Bipartisan Support for Stuxnet and Drone Leaks Crackdown
The U.S. House and Senate have handed in a joint, bipartisan request to the White House to investigate how news outlets learned about the U.S. drone strike program and about a computer worm that President Barack Obama authorized for release against a uranium enrichment facility in Iran. Before the publication of a New York Times article about the worm, Stuxnet, the U.S. had never admitted to using cyberweapons.
The joint statement says, in part:
These disclosures have seriously interfered with ongoing intelligence programs and have put at jeopardy our intelligence capability to act in the future. Each disclosure puts American lives at risk, makes it more difficult to recruit assets, strains the trust of our partners, and threatens imminent and irreparable damage to our national security in the face of urgent and rapidly adapting threats worldwide.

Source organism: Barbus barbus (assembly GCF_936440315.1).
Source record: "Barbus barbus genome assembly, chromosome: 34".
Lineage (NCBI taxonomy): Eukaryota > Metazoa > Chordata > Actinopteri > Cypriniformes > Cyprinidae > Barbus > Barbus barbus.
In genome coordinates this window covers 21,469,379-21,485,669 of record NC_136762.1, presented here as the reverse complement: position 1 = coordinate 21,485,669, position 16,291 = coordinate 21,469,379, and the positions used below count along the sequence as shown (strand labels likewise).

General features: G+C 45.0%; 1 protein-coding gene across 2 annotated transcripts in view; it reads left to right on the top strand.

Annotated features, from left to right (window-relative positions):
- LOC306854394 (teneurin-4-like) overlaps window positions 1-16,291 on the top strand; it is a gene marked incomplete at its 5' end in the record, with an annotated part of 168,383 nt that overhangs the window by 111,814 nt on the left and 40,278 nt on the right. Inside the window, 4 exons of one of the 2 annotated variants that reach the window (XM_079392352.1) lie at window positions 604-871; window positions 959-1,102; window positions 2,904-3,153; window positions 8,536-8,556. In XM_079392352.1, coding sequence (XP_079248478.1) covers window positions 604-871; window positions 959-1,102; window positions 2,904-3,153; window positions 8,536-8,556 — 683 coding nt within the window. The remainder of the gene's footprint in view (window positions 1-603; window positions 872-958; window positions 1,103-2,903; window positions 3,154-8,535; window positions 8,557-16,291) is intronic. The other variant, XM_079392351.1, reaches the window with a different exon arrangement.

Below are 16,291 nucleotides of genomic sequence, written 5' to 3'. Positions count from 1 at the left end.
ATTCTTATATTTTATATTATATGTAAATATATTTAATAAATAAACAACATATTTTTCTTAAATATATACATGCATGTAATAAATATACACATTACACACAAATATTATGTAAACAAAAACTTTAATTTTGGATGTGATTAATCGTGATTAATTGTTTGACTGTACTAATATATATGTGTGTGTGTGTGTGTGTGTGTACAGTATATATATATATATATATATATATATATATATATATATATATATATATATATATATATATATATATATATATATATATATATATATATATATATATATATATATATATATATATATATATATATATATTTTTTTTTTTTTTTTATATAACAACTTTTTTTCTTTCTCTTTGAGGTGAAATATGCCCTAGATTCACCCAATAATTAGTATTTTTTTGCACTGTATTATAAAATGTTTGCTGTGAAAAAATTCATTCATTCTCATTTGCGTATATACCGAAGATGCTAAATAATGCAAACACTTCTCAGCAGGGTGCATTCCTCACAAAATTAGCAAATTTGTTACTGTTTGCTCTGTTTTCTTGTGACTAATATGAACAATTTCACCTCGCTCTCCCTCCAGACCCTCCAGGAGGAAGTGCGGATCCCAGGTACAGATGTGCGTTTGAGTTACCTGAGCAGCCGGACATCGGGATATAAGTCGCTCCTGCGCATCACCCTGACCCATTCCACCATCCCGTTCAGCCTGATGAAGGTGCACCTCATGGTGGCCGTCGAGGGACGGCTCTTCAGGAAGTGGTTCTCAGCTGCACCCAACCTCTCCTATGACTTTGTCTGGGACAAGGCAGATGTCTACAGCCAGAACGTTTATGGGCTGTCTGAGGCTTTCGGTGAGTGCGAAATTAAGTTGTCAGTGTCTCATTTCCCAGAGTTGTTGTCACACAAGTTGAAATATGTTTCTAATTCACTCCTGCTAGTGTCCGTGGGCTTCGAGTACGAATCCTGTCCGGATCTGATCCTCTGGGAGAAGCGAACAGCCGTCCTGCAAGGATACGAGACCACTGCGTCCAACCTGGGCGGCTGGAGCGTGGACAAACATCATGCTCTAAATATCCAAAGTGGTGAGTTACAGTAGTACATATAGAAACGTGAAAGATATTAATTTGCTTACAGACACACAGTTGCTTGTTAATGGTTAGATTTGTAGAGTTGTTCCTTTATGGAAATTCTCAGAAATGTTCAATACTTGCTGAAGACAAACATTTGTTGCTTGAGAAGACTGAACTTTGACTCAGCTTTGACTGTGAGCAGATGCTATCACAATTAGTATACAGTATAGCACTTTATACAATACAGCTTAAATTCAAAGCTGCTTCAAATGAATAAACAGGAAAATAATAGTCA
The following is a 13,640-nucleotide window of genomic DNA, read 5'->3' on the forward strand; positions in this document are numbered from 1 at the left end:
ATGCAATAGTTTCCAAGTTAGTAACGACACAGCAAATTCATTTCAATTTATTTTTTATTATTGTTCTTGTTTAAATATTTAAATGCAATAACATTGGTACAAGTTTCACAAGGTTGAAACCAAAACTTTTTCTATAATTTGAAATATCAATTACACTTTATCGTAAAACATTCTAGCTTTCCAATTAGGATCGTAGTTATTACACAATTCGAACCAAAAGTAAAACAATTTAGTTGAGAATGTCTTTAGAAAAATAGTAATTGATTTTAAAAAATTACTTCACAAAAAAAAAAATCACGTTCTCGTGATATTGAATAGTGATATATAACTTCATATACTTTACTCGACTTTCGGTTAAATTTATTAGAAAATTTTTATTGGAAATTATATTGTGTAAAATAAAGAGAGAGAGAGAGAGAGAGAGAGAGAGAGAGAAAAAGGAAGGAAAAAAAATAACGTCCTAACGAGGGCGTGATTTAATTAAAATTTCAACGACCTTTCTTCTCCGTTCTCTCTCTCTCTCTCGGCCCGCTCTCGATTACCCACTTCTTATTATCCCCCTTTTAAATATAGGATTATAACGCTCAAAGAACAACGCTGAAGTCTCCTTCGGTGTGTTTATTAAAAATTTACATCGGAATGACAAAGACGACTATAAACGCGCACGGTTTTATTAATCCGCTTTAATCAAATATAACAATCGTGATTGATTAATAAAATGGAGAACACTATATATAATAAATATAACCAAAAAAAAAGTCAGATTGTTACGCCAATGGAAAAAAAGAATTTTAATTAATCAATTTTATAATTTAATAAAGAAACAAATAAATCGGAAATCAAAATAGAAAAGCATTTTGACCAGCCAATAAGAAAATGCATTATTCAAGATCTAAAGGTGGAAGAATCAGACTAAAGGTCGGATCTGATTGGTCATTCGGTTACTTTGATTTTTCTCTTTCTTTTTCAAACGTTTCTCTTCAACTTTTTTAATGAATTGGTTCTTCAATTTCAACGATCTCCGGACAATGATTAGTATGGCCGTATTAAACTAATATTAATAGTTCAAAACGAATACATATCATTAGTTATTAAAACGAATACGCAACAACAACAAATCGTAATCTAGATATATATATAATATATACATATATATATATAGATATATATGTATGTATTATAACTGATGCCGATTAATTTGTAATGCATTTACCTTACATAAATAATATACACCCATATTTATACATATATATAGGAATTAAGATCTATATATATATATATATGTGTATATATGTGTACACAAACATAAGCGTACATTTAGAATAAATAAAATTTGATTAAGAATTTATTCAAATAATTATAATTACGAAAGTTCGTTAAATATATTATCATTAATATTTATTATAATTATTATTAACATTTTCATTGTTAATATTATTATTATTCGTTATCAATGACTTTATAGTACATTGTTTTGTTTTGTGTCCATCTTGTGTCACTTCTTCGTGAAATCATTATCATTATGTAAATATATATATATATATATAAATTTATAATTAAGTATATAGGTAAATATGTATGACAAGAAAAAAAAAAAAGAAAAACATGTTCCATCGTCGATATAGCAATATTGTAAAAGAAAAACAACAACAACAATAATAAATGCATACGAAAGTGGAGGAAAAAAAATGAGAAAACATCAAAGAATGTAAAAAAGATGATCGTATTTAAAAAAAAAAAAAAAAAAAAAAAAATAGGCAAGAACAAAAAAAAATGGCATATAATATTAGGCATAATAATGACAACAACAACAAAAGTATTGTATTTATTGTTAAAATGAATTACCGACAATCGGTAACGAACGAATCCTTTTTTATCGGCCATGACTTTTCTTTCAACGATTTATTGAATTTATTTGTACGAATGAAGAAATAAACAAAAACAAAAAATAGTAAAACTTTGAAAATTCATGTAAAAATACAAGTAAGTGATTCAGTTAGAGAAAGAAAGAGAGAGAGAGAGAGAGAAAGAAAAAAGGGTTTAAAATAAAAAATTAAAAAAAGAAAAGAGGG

In a follow-up analysis in the New York Times, a government secrecy researcher from the Federation of American Scientists argues that on the contrary, the government should talk more openly about its drone and cyberwarfare programs because the new technologies represent a new frontier in U.S. national security. They bring up new legal and moral questions that would benefit from open discussion, Times writer Scott Shane writes.
After the Times and the American Civil Liberties Union filed Freedom of Information Act lawsuits, the Obama Administration must say by June 20 how much it will tell the public about its drone-driven assassinations in Pakistan.
How the U.S chooses to use new technology, as well as what it chooses to keep secret, will set precedents for other nations around the world, the Times concluded.
Source: New York Times